The residual success of J.J. Abrams’ Star Trek has lingered since it’s explosive release in 2009. Longtime fans of “Star Trek” and non-fans alike discovered that the science fiction genre is not exclusive to one kind of audience demographic.
Obviously, the feeling was mutual with Paramount pictures, as they quickly ordered a sequel, following the film’s 2009 summer release.
In Abrams’ Star Trek, Chris Pine plays a younger version of Captain Jim Kirk (originally portrayed by William Shatner in the 1960’s television series). Pine recently talked with Collider about the pressure of creating a big budget sequel.
Pine explained that higher budget films can mean a bigger gamble for the studio. “Generally speaking, the more money that’s involved in anything, the more people are expecting and hoping that it’s not going to fail.”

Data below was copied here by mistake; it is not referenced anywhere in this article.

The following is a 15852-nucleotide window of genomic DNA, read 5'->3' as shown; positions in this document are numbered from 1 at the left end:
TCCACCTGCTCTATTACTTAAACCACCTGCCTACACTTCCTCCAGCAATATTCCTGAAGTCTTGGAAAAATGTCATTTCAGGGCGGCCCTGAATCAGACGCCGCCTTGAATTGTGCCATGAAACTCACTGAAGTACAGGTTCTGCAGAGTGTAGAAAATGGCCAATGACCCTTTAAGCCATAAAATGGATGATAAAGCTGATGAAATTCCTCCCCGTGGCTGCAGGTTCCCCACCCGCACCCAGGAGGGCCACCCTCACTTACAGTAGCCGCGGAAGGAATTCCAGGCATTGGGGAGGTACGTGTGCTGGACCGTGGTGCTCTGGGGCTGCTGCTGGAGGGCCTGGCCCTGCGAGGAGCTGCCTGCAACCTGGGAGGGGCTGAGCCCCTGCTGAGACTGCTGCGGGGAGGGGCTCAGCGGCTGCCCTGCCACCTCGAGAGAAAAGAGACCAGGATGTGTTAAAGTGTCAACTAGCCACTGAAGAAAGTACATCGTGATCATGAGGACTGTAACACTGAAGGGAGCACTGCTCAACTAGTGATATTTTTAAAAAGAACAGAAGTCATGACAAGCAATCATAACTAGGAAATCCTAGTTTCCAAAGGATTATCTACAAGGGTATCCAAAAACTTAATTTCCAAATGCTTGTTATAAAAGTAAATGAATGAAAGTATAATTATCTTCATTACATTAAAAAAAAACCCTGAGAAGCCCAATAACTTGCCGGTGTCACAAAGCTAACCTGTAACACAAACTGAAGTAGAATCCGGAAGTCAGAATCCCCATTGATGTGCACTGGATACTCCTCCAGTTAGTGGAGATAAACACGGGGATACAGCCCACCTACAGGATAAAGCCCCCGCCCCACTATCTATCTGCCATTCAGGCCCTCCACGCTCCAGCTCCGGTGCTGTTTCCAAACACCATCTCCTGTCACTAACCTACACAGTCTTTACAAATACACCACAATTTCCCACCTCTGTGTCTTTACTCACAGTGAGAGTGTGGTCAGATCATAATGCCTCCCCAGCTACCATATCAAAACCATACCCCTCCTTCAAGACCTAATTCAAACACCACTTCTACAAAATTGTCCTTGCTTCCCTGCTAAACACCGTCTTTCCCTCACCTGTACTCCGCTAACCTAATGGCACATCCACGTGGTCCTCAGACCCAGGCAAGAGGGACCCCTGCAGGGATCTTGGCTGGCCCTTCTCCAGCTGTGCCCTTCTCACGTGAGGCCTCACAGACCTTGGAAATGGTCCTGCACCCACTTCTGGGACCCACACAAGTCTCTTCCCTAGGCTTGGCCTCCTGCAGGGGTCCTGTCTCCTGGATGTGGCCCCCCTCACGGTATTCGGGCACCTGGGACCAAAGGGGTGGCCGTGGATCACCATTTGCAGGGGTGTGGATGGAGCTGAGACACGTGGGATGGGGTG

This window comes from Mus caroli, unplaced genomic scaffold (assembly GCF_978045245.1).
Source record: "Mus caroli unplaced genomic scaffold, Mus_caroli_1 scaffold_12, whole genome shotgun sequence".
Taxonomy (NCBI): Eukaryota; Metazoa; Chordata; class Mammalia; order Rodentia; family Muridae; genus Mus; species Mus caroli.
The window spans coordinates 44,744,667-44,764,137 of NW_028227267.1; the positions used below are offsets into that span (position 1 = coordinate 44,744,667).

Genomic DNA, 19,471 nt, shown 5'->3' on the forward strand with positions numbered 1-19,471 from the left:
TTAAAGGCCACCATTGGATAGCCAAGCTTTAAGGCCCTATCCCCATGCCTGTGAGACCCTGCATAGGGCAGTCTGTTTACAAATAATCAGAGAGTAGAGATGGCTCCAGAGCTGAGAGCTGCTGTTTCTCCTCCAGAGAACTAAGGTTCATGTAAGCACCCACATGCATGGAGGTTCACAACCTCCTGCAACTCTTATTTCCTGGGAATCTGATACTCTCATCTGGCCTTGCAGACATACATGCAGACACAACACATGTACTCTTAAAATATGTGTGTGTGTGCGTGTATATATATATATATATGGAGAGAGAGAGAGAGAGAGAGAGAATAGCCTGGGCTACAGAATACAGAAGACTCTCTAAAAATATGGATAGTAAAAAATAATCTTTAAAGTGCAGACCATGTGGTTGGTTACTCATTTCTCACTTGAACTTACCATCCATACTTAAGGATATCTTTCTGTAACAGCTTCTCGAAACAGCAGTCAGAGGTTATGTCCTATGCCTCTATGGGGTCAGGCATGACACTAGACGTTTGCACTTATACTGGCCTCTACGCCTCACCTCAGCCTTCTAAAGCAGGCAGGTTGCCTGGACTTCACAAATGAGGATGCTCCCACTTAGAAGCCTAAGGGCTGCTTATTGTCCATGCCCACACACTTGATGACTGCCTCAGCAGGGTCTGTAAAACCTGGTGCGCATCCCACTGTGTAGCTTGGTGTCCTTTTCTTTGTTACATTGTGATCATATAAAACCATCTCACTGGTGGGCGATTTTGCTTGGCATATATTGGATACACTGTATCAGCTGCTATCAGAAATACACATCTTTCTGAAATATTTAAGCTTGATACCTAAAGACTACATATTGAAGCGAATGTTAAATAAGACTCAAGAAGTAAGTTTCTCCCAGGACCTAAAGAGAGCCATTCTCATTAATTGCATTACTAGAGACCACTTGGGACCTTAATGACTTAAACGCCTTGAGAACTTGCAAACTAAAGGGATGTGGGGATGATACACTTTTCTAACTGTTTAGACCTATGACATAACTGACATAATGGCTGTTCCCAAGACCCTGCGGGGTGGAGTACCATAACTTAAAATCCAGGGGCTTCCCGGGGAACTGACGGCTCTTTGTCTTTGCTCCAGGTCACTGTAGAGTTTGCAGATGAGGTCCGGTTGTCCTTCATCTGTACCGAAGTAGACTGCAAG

However, Pine seems to think that there is very little that can be done to guarantee a film’s success. “If you’re a part of that process of whether it’s going to fail or succeed, you’re only human and you hope that it does well.”
Pine also explained that, as an actor in any project, you can not ensure that a movie will do well at the box office. “There is only so much, as an actor, that you can do. People are either going to respond to it or not, and I would drive myself crazy if I tried to control it anymore than that, other than a really fervent desire that people come and watch it and like it. We at least tried to do a really good job.”
Pine also went on to talk about films that do turn out to be, well, bad. “Critics think we try to make bad films. They think we want to spend five months of our lives making something bad.”
Pine said that even the worst box office flops had truly committed teams working to try to make them great. “We always go out with the best of intentions, whether it’s fluffy comedy or a drama. It’s always in the effort of, ‘Please come, like it, enjoy it, take something away!’”